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Name: Jennifer Robyn Laskey, fiancé, Hunter Grantham Hall, Kingsley the Puppyman (Husky/Pomeranian/ Samoyed rescue ploof), Mr. Muffin (silver shaded Persian cat), and Kitty Capone (Himalayan cat that has lived with me in my past four historic apartments and homes)
Location: Los Angeles, California
Type of home: House
Size: 2,478 square feet
Years lived in: 3 years, owned
Jenn Laskey, owner of Red Light Special Events, is almost certain she was an interior designer or an architect in a past life, probably from the 1920s or 1930s. She loves ornate, showstopper vintage sconces and chandeliers — in every room. She loves a vintage stove, a pedestal sink, a wallpapered bathroom, and a rich-toned vintage Persian rug. She “can’t get enough of anything tufted, velvet, or mirrored.”
She’s the type of person who makes vision boards with restoration plans for old homes before she’s even moved in. “My partner and I offered on 12 historic-style houses, trying for about a year before we found and won this gem,” Jenn says of her most recent restoration project and the place she calls home, a 1909 Craftsman-style with lots of Victorian accents located between West Adams and Koreatown in Los Angeles.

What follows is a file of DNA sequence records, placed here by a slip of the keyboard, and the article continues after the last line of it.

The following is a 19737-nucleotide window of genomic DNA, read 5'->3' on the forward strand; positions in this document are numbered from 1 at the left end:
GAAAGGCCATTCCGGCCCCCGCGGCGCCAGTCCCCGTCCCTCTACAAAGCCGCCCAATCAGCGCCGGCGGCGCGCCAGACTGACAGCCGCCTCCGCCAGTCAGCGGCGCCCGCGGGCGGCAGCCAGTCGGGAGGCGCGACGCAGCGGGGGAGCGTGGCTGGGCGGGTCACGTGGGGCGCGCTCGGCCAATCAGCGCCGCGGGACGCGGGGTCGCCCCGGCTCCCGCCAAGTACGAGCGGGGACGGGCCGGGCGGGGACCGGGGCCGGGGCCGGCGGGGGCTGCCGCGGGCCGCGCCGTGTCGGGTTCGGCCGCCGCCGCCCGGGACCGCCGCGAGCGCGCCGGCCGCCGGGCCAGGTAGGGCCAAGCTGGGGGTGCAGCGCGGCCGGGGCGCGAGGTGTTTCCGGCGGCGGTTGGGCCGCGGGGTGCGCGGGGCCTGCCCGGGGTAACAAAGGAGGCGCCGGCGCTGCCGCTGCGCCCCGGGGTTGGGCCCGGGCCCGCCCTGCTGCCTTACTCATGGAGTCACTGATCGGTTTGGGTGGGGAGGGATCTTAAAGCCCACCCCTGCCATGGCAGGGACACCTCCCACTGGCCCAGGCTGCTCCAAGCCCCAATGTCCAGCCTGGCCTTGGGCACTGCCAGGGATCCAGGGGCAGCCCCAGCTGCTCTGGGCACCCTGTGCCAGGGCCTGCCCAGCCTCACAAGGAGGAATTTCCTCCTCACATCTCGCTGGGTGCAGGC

Remarkably (and enviably), the home is full of original, gorgeous architectural details, like “untouched hardwood floors, windows with diamond-shaped panes, an original fireplace, stained glass built-ins, majestic woodwork, cabinetry, tile, hardware, and an astounding collection of vintage light fixtures,” she explains.
Jenn’s home, also known as the Historic Hobart Wallsworth House, is in an HPOZ (historic preservation overlay zone), and is a Mills Act home. The Mills Act is a California-based tax incentive awarded to a select amount of applicants per year. In turn for a property tax credit, homeowners submit a plan to spend the tax savings (and then some) on repairs to preserve the character for the home.“This was a huge plus to me and luckily scared away most other buyers,” Jenn says. “I am a big fan of these programs and protected enclaves.”
Three years after purchasing, Jenn has returned the historic home to its roots by restoring antique light fixtures, switches, sinks, knobs, hardware, and more. “I feel really strongly that the design has to be partly based on the architecture and the bones of the house,” she says. “In this house, it’s easy to see that I channeled the creepy, sexy, vintage vibe with Victorian elements.”
Apartment Therapy Survey:
My style: I’m a big fan of Spanish, Moroccan, and Parisian design influences … I feel you should never buy more than a few pieces from the same store, but instead collect gems and treasures from a variety of sources. It took me a long time, but I finally acquired all of my dream furniture, vintage fixtures, and antique accents.